Taking a break in a hammock on the beach

From there we went to another island where we chilled and walked around a bit, and also enjoyed the sea. Then we went on a long walk through some local villages to another beach which had some fishing villages situated alongside the water.

One of the fishing villages

We walked along a stone quarry to another beach, which is very popular with the local expat families who work with NGOs, embassies, and so on. Apparently, they always come there on weekends to enjoy their time at the beach with some food and drinks.

The sign was clearly written in English for tourists.

It’s quite a nice beach which had a lot of people swimming in the water. Some expats had private yachts and boats out there, which the local kids tried to swim up to, hoping to take pictures on. They got caught by one of the owners of the beach, who very angrily told them to get off the boats, which we thought was quite funny. 🤣

Kids will be kids!

We took some pictures at the beach, ran around a bit, and had some drinks with my guide and the hotel owner. By then, it was about time to go back to the boat, which we rode for nearly an hour to get all the way back to the fishing pier in Conakry. From there, we returned to the hotel to rest in the late afternoon and have dinner.

View of Conakry from the sea

Chasing Waterfalls

We had only been there for a couple of days, but the next day was already my last, so we went to take a tour outside of Conakry to see a famous waterfall. We drove for about 2.5-3 hours to arrive at Dubreka Waterfall, which was very nice and in a well-developed area.

It was a bit far, but worth the long drive!

The peninsula is very flat, but Guinea actually has some beautiful volcanic landscape right off the coast, so I was looking forward to seeing that too. On our way to the waterfall, we made a few stops, which included a town in the mangroves that also had a beautiful view. We walked around a bit, took some nice pictures of the mangroves and enjoyed the nice scenery.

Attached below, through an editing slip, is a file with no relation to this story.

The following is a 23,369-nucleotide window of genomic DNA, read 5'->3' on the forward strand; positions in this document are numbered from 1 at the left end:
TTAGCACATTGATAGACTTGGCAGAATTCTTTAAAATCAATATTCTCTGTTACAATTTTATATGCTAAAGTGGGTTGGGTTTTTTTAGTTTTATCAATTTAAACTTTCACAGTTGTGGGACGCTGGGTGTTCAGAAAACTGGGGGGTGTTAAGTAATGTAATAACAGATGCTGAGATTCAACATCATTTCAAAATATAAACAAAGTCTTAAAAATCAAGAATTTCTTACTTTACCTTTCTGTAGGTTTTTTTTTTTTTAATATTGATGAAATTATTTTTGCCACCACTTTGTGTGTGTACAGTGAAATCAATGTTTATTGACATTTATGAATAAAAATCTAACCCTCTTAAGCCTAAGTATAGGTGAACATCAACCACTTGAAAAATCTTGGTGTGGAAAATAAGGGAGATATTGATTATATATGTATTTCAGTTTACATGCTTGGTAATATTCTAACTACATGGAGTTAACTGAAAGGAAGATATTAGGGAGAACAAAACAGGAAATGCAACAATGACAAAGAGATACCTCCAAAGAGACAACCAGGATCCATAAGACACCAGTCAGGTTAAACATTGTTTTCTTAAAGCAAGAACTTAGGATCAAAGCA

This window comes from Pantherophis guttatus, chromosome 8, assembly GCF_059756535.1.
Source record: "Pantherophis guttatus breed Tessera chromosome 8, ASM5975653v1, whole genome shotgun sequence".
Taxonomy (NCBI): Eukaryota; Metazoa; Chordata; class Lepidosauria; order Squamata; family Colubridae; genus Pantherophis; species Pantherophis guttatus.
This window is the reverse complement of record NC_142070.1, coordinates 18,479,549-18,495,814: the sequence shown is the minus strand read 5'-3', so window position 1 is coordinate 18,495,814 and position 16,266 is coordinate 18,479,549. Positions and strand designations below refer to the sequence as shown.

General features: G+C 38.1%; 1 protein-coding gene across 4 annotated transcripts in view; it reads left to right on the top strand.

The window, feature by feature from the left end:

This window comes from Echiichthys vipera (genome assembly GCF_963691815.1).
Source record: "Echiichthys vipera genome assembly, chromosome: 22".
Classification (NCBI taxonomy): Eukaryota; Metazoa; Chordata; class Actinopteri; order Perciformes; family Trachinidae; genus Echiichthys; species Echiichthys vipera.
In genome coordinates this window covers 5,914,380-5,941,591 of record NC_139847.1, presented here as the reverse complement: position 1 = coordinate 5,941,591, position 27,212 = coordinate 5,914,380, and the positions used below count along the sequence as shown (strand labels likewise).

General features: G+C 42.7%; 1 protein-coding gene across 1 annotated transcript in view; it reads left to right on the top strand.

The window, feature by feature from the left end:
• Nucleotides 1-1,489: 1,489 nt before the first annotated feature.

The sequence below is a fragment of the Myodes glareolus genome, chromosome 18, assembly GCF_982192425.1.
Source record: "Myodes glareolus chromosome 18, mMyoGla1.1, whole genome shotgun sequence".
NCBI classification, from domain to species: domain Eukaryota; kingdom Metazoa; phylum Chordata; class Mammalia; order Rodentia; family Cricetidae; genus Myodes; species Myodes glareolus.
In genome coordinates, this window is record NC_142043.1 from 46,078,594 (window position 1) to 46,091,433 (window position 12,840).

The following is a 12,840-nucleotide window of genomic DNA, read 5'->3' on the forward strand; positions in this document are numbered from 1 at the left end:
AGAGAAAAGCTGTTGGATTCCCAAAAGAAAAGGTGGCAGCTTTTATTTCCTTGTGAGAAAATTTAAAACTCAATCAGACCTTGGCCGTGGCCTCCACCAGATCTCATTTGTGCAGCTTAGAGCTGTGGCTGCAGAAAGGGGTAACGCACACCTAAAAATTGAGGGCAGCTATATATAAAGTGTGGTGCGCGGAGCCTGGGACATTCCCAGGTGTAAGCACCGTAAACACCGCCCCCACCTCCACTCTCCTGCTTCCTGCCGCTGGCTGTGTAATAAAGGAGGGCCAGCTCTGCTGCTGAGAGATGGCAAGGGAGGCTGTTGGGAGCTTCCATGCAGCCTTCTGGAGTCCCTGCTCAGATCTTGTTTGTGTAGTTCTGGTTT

Some picturesque landscape in the distance

We stopped for lunch along the way at a fast-food restaurant, which was surprisingly good. I had some nice fries with chicken there.

Not too shabby for a fast-food joint

Then we went to the waterfall which was remote but very nice. We were the only tourists there because it was a Monday, and tourists usually visit on the weekends.

It was a great waterfall. We could swim in the river just beneath it, but the river had a very strong current so there was a rope to keep people from drifting away because it could be very dangerous. The current was so strong though that I almost drifted away beneath the rope, so I needed to use a lot of muscles to grab the rope to get to shore again. After that, I just enjoyed the shallow, cool water which was a nice contrast to the hot weather outside. 🥵

Don’t let the serene setting fool you into thinking that it’s safe!

Heading South to Sierra Leone

From there we went back to Conakry to rest. The next day I was going overland directly to Sierra Leone.

I was picked up quite early to drive all the way down south to the border with Sierra Leone. I don’t remember why we did it overland instead of flying, but I think that there were no flights between Guinea and Sierra Leone. The two countries are very different because Guinea was colonized by the French, and Sierra Leone by the British, so the cultures are not so similar, and maybe the countries don’t have the best relationship. I saw something similar in other parts of Africa, where the countries colonized by the same colonial power had flights between them, but you typically had to take overland transit to neighboring states.

The traffic is usually terrible, but it wasn’t so bad in the early morning.

On the ride down south, my guide and I passed many Guinean towns and villages. The roads got very bad as we got farther from Conakry, but eventually, we made it to the border without making many stops. I said goodbye to my Guinean guide and prepared to cross the border.

Along the main road to the southern border

Trouble at the Border

Getting out of Guinea was easy, but entering Sierra Leone was a bit of an adventure, even though I already had my guide with me, who was arguing with the immigration officers. There was apparently some kind of mistake with my papers, and they were arguing and shouting really loudly, so I was really scared about what would happen.

My guide told me later that it was just part of the culture there. But since they were fighting in Creole, their native language, rather than English, I didn’t realize that it was all in jest, and that’s just how people communicate there. I would have never dreamed of shouting at an immigration officer, but that’s exactly what my guide did. In the end, everything was fine and they allowed me to enter.

Apparently they didn’t need to be bribed, just yelled at a bit.

We drove for another two or three hours from the border to Freetown, the capital of Sierra Leone.

Driving on our way to Freetown

Check in next time to read about my journey through Sierra Leone followed by Liberia, one of the poorest countries in the world.